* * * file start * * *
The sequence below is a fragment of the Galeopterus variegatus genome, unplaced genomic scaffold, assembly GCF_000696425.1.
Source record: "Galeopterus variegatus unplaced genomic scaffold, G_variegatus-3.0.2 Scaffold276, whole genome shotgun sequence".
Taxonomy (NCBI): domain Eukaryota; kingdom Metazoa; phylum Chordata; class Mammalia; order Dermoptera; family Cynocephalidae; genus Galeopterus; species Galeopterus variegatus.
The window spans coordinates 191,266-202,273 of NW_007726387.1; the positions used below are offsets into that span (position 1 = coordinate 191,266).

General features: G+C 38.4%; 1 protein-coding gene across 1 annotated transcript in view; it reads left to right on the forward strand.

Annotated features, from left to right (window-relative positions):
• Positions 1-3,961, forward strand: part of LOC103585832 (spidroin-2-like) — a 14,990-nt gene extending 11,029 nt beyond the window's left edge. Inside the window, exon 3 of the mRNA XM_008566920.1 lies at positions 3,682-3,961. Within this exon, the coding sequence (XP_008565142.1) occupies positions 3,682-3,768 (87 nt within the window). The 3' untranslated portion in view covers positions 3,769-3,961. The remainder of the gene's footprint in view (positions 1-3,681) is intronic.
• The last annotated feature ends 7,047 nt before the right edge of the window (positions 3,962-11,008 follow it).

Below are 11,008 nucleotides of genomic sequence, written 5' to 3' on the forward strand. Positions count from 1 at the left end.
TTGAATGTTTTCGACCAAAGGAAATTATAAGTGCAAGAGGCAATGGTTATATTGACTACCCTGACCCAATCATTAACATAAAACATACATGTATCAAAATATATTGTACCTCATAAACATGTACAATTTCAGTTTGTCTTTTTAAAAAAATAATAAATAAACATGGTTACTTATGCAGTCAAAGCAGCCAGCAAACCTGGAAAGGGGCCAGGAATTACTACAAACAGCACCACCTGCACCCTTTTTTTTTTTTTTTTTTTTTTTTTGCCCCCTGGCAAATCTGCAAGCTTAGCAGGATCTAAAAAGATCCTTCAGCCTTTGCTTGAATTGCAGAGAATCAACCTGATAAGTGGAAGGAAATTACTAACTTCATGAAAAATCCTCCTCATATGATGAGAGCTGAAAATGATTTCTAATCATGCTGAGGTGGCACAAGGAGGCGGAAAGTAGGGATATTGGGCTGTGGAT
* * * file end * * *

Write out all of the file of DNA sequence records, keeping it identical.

The sequence below is a fragment of the Galeopterus variegatus genome, unplaced genomic scaffold, assembly GCF_000696425.1.
Source record: "Galeopterus variegatus unplaced genomic scaffold, G_variegatus-3.0.2 Scaffold276, whole genome shotgun sequence".
Taxonomy (NCBI): domain Eukaryota; kingdom Metazoa; phylum Chordata; class Mammalia; order Dermoptera; family Cynocephalidae; genus Galeopterus; species Galeopterus variegatus.
The window spans coordinates 191,266-202,273 of NW_007726387.1; the positions used below are offsets into that span (position 1 = coordinate 191,266).

General features: G+C 38.4%; 1 protein-coding gene across 1 annotated transcript in view; it reads left to right on the forward strand.

Annotated features, from left to right (window-relative positions):
• Positions 1-3,961, forward strand: part of LOC103585832 (spidroin-2-like) — a 14,990-nt gene extending 11,029 nt beyond the window's left edge. Inside the window, exon 3 of the mRNA XM_008566920.1 lies at positions 3,682-3,961. Within this exon, the coding sequence (XP_008565142.1) occupies positions 3,682-3,768 (87 nt within the window). The 3' untranslated portion in view covers positions 3,769-3,961. The remainder of the gene's footprint in view (positions 1-3,681) is intronic.
• The last annotated feature ends 7,047 nt before the right edge of the window (positions 3,962-11,008 follow it).

Below are 11,008 nucleotides of genomic sequence, written 5' to 3' on the forward strand. Positions count from 1 at the left end.
TTGAATGTTTTCGACCAAAGGAAATTATAAGTGCAAGAGGCAATGGTTATATTGACTACCCTGACCCAATCATTAACATAAAACATACATGTATCAAAATATATTGTACCTCATAAACATGTACAATTTCAGTTTGTCTTTTTAAAAAAATAATAAATAAACATGGTTACTTATGCAGTCAAAGCAGCCAGCAAACCTGGAAAGGGGCCAGGAATTACTACAAACAGCACCACCTGCACCCTTTTTTTTTTTTTTTTTTTTTTTTTGCCCCCTGGCAAATCTGCAAGCTTAGCAGGATCTAAAAAGATCCTTCAGCCTTTGCTTGAATTGCAGAGAATCAACCTGATAAGTGGAAGGAAATTACTAACTTCATGAAAAATCCTCCTCATATGATGAGAGCTGAAAATGATTTCTAATCATGCTGAGGTGGCACAAGGAGGCGGAAAGTAGGGATATTGGGCTGTGGAT